It sounds like the additional red and black would have been run for a typical ceiling box install, the two wires being for a future ceiling fan. The fact that the red is not hot usually means that it is an additional wire that was pulled in anticipation of a fan being installed at some point (this is customary in my jurisdiction). Further, since the OP mentions that, after separating the 3 blacks that are nutted together that one is hot and the others are not, this is a dead give away that these blacks (more than likely) have nothing to do with the lighting circuit.

OP-please clarify: Are the additional black and red nutted together or separately?

What we need to know is what wires are present in the switch box.

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Originally Posted by theatretch85 View Post
You can't have BOTH switches in the on position as these are three way switches (or at least should be). When they are both in the same position (up or down) usually there is no power. Its intended that the light is off when both switches are down and when you turn either switch on, the light comes on.
I disagree. If you have a circuit w/ 2 3-ways, the switches can be operated such that both will be up or down when the circuit is on (or off). 3-ways are simply SPDT switches and have no "ON" or "OFF" position. Another way to put it is that UP and DOWN have no absolute meaning w.r.t. ON and OFF.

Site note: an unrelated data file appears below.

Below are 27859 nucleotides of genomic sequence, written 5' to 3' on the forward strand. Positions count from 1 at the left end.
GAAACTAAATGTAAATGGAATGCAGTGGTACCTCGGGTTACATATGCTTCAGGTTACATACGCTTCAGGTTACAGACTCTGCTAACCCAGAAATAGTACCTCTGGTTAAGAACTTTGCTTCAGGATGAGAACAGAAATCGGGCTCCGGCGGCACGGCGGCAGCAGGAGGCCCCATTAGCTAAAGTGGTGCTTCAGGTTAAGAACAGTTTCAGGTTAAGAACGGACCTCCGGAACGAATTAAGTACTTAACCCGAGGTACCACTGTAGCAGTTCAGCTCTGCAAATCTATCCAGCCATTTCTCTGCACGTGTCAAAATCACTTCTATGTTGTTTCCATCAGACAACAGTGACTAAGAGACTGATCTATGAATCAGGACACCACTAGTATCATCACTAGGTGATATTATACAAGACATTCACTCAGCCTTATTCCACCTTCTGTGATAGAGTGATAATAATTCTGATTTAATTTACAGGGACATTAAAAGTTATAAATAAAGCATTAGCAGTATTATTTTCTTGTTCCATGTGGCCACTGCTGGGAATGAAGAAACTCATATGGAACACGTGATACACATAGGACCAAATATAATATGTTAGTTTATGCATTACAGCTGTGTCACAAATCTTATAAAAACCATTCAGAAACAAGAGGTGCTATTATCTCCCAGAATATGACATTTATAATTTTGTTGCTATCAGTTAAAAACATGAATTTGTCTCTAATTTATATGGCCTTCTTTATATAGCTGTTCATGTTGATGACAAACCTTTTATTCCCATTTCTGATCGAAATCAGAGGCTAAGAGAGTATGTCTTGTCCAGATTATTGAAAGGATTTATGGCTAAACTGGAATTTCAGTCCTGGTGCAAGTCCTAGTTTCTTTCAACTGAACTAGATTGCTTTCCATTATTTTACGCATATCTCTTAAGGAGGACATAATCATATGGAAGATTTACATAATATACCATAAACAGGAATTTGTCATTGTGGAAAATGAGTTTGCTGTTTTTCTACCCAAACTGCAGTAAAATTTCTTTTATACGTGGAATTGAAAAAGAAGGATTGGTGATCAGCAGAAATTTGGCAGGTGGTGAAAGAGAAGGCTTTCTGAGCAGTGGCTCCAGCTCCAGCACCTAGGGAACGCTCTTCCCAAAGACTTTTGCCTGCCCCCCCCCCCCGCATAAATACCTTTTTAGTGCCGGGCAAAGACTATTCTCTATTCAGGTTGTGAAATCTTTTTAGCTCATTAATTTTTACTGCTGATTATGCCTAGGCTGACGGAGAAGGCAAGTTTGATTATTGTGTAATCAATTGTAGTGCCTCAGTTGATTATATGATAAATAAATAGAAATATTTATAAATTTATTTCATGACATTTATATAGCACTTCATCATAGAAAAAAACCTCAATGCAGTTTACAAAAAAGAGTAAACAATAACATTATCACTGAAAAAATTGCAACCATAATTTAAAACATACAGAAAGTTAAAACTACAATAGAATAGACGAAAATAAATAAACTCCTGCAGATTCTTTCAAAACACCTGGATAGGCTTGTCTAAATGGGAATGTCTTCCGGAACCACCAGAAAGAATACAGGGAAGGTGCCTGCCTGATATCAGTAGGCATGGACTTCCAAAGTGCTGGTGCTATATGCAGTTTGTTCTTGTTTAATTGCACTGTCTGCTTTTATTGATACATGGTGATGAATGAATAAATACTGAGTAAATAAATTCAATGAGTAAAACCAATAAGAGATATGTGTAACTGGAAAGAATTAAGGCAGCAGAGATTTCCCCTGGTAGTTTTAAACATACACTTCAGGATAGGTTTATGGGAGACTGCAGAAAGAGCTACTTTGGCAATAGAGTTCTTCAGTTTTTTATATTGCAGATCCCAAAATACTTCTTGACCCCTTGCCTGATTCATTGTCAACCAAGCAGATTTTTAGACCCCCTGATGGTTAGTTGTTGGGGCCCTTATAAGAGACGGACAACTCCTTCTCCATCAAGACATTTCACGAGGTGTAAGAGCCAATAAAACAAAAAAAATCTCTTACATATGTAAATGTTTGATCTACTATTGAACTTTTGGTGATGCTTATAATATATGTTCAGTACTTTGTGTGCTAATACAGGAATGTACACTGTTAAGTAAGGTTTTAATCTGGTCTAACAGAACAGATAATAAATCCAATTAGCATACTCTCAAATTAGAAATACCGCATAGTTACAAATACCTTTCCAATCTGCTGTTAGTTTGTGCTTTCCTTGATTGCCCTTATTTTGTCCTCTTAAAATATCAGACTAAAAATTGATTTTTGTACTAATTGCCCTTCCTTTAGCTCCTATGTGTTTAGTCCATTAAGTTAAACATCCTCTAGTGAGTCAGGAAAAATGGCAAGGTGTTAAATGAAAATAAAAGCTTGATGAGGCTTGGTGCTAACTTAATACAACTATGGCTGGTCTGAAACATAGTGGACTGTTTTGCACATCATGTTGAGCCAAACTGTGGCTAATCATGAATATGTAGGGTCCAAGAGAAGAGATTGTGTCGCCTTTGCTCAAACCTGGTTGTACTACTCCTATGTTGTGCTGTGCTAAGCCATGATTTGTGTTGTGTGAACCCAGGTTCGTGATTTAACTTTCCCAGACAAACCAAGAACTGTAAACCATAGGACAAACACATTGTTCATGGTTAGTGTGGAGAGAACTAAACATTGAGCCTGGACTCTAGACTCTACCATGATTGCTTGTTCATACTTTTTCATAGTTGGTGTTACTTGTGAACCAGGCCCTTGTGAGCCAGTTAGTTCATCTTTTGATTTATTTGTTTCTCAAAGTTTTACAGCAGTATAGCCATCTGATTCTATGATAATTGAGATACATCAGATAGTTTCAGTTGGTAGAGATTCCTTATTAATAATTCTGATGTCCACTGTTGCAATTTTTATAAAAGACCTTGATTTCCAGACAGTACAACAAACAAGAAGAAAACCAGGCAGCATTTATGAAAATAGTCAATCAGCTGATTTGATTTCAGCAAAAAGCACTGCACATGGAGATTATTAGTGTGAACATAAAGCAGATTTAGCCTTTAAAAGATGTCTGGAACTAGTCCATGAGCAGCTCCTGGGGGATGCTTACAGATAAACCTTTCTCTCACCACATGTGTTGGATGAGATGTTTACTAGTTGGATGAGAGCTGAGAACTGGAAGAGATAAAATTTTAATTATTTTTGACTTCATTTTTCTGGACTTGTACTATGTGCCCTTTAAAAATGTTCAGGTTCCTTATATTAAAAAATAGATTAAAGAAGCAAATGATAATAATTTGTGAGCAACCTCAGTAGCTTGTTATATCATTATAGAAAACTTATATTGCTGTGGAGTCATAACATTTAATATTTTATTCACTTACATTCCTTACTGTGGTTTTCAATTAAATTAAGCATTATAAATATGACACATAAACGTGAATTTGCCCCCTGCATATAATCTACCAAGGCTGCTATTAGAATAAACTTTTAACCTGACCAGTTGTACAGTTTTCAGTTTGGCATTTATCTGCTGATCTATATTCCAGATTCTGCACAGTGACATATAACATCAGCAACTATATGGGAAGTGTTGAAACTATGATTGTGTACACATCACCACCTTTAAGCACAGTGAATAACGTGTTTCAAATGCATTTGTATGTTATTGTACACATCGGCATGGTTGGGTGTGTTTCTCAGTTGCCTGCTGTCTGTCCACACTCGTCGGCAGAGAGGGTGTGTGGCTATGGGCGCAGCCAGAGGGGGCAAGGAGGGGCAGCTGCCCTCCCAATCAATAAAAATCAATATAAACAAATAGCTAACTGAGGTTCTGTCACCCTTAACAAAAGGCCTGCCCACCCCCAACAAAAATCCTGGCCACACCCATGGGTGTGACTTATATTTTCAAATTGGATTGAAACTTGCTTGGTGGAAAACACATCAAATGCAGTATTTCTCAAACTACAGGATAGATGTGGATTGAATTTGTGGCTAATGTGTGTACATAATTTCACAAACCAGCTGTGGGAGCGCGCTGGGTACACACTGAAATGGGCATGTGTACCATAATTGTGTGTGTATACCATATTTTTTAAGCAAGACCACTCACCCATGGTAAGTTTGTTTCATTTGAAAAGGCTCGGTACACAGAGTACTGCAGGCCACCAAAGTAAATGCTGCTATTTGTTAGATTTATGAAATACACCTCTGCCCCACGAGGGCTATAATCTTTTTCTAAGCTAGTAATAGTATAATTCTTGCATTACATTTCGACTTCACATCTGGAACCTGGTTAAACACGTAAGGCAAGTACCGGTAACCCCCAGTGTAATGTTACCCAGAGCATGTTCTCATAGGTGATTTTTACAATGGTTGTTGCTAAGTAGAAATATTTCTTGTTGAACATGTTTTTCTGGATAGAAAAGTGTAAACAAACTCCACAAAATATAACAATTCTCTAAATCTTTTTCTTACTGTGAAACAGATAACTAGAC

We have heard a lot about the wiring in the ceiling. We need to know what is found in the switch box.

OP-Is this installation loose wires in conduit?

Jimmy
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Old 08-10-2008, 01:58 AM   #8
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can't get new light fixture to work


Quote:
Originally Posted by Yoyizit;
What saved a friend of mine who did this is that he lived in one of several identical apts.
We got permission to make a drawing of the box innards of the apt. next door to him, which had wiring that was still intact.
Then we just wired up according to the drawing. One by one everything started working again and we didn't trip any breakers.